But just how accurate is De’ Mussi’s account? The basic narrative, that the Mongols used Plague cadavers as a weapon is likely true. The idea of throwing diseased corpses into enemy cities is an old one. And it is consistent with the ideas prevalent at the time about how the disease spread.
So the idea that a Mongol commander, angry about having been forced to lift his siege of a city, might fling the corpses of Plague victims into that city to kill the inhabitants is completely plausible. Furthermore, it was technically achievable given Mongol siege technology.
And De’ Mussi’s suggestion that the Mongol’s act of biological warfare at Caffa lead to the Plague that killed millions of people is often repeated as fact. However, the truth is likely a bit different. We know that the Black Death entered Western Europe from Crimean trading ports. However, there’s no reason to tie the biological attack at Caffa with the introduction of the disease.
Mongols controlled many ports in the Crimea region and infection rapidly spread through all of them. Plague-carrying rats could easily have entered Italy on ships from any of these ports. While diseased sailors from Caffa may have helped spread the Plague into Italian ports, they were likely not the only or even the first to do so.
Regardless of just how the Plague spread to Western Europe, the results were devastating and transformative for the course of European history. In cities across the continent, people died in staggering numbers. The cramped conditions and poor sanitation in Medieval cities allowed the disease to spread rapidly. And the sudden mortality was so great as to seem apocalyptic to contemporary observers. All across Europe, people were convinced that the world was ending. Of course, the world did not end, but it did change.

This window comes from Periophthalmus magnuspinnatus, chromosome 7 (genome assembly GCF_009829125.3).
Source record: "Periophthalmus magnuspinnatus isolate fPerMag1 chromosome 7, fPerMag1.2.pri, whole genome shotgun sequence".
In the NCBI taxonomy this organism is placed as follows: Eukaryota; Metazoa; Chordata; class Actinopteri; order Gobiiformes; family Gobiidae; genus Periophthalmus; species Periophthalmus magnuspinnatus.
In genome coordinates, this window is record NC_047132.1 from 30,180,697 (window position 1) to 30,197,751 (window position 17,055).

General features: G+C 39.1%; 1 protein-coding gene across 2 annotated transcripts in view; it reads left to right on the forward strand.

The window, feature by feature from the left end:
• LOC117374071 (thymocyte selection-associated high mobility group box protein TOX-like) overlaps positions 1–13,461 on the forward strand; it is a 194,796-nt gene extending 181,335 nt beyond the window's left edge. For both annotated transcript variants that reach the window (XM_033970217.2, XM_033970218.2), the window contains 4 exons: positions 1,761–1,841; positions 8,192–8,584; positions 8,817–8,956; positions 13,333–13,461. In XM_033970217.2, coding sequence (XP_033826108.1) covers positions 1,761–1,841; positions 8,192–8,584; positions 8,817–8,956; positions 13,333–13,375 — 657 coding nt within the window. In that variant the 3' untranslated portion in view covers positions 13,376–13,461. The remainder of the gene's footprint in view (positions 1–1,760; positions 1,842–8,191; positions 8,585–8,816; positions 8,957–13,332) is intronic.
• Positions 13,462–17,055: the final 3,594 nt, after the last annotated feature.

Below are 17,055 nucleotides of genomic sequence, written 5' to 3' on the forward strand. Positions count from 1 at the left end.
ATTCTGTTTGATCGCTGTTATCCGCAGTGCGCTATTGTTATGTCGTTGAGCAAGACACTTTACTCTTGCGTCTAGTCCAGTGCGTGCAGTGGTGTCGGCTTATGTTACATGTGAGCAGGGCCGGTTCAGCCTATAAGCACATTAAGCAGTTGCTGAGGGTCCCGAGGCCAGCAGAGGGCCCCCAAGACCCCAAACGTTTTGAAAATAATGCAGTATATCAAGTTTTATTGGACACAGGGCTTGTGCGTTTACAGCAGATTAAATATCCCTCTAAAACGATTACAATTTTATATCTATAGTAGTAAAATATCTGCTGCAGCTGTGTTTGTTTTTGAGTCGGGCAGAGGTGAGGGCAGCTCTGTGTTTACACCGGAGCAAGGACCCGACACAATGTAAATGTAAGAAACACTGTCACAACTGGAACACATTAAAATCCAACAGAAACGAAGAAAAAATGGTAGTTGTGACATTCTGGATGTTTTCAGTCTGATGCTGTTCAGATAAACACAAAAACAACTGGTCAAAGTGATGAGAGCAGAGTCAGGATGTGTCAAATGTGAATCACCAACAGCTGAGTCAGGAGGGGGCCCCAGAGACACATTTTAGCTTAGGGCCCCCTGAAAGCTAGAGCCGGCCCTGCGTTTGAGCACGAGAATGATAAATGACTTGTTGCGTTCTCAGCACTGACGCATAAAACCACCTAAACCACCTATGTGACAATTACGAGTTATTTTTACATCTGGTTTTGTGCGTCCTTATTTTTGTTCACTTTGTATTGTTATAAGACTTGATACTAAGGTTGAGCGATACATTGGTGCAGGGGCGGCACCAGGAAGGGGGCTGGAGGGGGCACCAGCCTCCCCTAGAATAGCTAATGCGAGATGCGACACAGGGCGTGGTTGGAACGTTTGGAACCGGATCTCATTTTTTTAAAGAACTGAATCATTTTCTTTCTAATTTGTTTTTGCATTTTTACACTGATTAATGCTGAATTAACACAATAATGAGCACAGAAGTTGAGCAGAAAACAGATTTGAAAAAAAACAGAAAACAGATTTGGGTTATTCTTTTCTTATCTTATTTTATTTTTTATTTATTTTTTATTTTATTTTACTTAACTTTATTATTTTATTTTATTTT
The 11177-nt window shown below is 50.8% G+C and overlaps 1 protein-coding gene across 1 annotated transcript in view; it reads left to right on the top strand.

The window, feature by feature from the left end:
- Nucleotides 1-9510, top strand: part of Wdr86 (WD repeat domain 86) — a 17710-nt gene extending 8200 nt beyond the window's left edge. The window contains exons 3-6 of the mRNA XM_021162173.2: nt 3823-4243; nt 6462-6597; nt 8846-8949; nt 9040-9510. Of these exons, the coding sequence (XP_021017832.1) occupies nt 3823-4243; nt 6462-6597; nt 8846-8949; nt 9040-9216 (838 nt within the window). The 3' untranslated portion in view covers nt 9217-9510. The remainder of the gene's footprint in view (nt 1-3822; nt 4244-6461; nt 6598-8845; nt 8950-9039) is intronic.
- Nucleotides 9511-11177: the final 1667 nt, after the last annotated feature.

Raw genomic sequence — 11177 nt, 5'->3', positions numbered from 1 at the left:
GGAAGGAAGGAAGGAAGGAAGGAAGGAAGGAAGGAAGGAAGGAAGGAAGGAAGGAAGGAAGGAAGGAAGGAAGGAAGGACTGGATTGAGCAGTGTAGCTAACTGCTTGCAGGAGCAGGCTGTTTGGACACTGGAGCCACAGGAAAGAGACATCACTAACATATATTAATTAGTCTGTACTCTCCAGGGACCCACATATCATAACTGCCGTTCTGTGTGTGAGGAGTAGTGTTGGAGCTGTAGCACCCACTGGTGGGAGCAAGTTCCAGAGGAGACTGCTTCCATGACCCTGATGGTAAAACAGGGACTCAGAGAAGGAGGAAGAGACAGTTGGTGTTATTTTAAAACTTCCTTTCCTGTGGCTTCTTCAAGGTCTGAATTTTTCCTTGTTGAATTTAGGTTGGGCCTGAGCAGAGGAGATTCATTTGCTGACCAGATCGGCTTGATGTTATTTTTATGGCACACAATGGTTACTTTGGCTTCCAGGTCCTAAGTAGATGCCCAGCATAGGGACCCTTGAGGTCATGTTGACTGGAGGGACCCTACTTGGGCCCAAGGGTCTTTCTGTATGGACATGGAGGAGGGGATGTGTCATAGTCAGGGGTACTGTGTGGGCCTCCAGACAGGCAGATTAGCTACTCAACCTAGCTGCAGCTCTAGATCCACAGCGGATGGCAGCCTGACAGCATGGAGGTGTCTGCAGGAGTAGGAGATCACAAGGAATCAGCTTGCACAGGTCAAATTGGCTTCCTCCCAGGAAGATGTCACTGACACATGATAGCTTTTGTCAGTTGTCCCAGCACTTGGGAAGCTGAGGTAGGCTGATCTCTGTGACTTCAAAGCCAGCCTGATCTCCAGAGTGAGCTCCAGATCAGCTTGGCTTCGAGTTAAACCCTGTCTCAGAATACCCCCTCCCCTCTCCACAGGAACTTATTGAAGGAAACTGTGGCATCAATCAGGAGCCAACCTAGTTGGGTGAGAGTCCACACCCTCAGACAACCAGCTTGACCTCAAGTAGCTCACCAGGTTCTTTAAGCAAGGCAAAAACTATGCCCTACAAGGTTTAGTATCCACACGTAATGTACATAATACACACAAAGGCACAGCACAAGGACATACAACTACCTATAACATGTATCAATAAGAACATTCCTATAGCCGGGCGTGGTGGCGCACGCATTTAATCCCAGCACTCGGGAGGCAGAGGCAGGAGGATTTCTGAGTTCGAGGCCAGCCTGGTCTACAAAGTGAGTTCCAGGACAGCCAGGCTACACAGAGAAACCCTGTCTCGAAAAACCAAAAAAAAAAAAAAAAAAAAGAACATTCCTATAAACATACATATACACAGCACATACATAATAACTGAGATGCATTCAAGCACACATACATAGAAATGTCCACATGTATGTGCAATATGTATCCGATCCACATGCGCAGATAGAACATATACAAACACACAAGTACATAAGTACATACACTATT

Prior to the Black Death, Europe struggled with overpopulation, which depressed wages for peasants and created conditions that allowed serfdom to flourish. When huge numbers of people died, those who survived found that they could command much higher prices for their work. And the sudden availability of farmable land allowed Medieval peasants to leave their hereditary estates and seek better conditions elsewhere.
Europe changed culturally as well during the Black Death. The constant presence of mortality served as a reminder of the great leveler of death. Artists began incorporating this theme into their works to remind their audience that rich or poor, priest or peasant, all must die.
In many ways, these changes paved the way for the social unrest and transformation that followed. Restrictive laws enforcing serfdom on the newly mobile peasants led to massive insurrections in Western Europe. And the influence of the Black Death echoed across the following centuries and helped to lay the foundation for the massive social changes that followed.
And whether or not the Mongols helped to introduce it to Europe with an act of biological warfare, it reminds us just how devastating a weapon it can be.